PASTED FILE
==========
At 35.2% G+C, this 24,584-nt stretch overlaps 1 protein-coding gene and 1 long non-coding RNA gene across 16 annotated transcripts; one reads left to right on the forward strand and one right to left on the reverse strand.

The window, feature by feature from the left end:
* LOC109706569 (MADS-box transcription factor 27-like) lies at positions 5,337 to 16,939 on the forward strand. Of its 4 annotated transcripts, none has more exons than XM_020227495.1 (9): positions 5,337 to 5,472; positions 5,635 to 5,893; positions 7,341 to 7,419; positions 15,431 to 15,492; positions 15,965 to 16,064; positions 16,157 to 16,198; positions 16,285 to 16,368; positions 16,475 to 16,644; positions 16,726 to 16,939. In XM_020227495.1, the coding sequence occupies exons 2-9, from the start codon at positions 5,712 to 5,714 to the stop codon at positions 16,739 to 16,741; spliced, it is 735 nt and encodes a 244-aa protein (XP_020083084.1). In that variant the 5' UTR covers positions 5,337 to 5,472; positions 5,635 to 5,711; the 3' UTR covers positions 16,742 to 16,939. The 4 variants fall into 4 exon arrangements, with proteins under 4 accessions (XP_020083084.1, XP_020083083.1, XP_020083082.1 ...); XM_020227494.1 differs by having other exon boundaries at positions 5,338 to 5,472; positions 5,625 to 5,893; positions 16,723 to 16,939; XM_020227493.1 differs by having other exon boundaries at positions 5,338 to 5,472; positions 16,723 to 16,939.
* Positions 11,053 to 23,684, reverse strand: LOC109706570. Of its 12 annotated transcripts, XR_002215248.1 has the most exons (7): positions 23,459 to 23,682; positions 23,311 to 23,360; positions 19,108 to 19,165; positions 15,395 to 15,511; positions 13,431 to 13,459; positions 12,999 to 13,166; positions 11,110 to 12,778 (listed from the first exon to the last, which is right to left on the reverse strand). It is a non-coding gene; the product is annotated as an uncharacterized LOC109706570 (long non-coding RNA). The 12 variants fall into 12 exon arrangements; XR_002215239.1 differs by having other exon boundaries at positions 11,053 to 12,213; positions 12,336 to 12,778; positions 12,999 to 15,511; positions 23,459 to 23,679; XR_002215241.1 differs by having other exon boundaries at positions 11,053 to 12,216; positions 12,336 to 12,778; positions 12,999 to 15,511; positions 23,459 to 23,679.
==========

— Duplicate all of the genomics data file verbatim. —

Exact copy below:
At 35.2% G+C, this 24,584-nt stretch overlaps 1 protein-coding gene and 1 long non-coding RNA gene across 16 annotated transcripts; one reads left to right on the forward strand and one right to left on the reverse strand.

The window, feature by feature from the left end:
* LOC109706569 (MADS-box transcription factor 27-like) lies at positions 5,337 to 16,939 on the forward strand. Of its 4 annotated transcripts, none has more exons than XM_020227495.1 (9): positions 5,337 to 5,472; positions 5,635 to 5,893; positions 7,341 to 7,419; positions 15,431 to 15,492; positions 15,965 to 16,064; positions 16,157 to 16,198; positions 16,285 to 16,368; positions 16,475 to 16,644; positions 16,726 to 16,939. In XM_020227495.1, the coding sequence occupies exons 2-9, from the start codon at positions 5,712 to 5,714 to the stop codon at positions 16,739 to 16,741; spliced, it is 735 nt and encodes a 244-aa protein (XP_020083084.1). In that variant the 5' UTR covers positions 5,337 to 5,472; positions 5,635 to 5,711; the 3' UTR covers positions 16,742 to 16,939. The 4 variants fall into 4 exon arrangements, with proteins under 4 accessions (XP_020083084.1, XP_020083083.1, XP_020083082.1 ...); XM_020227494.1 differs by having other exon boundaries at positions 5,338 to 5,472; positions 5,625 to 5,893; positions 16,723 to 16,939; XM_020227493.1 differs by having other exon boundaries at positions 5,338 to 5,472; positions 16,723 to 16,939.
* Positions 11,053 to 23,684, reverse strand: LOC109706570. Of its 12 annotated transcripts, XR_002215248.1 has the most exons (7): positions 23,459 to 23,682; positions 23,311 to 23,360; positions 19,108 to 19,165; positions 15,395 to 15,511; positions 13,431 to 13,459; positions 12,999 to 13,166; positions 11,110 to 12,778 (listed from the first exon to the last, which is right to left on the reverse strand). It is a non-coding gene; the product is annotated as an uncharacterized LOC109706570 (long non-coding RNA). The 12 variants fall into 12 exon arrangements; XR_002215239.1 differs by having other exon boundaries at positions 11,053 to 12,213; positions 12,336 to 12,778; positions 12,999 to 15,511; positions 23,459 to 23,679; XR_002215241.1 differs by having other exon boundaries at positions 11,053 to 12,216; positions 12,336 to 12,778; positions 12,999 to 15,511; positions 23,459 to 23,679.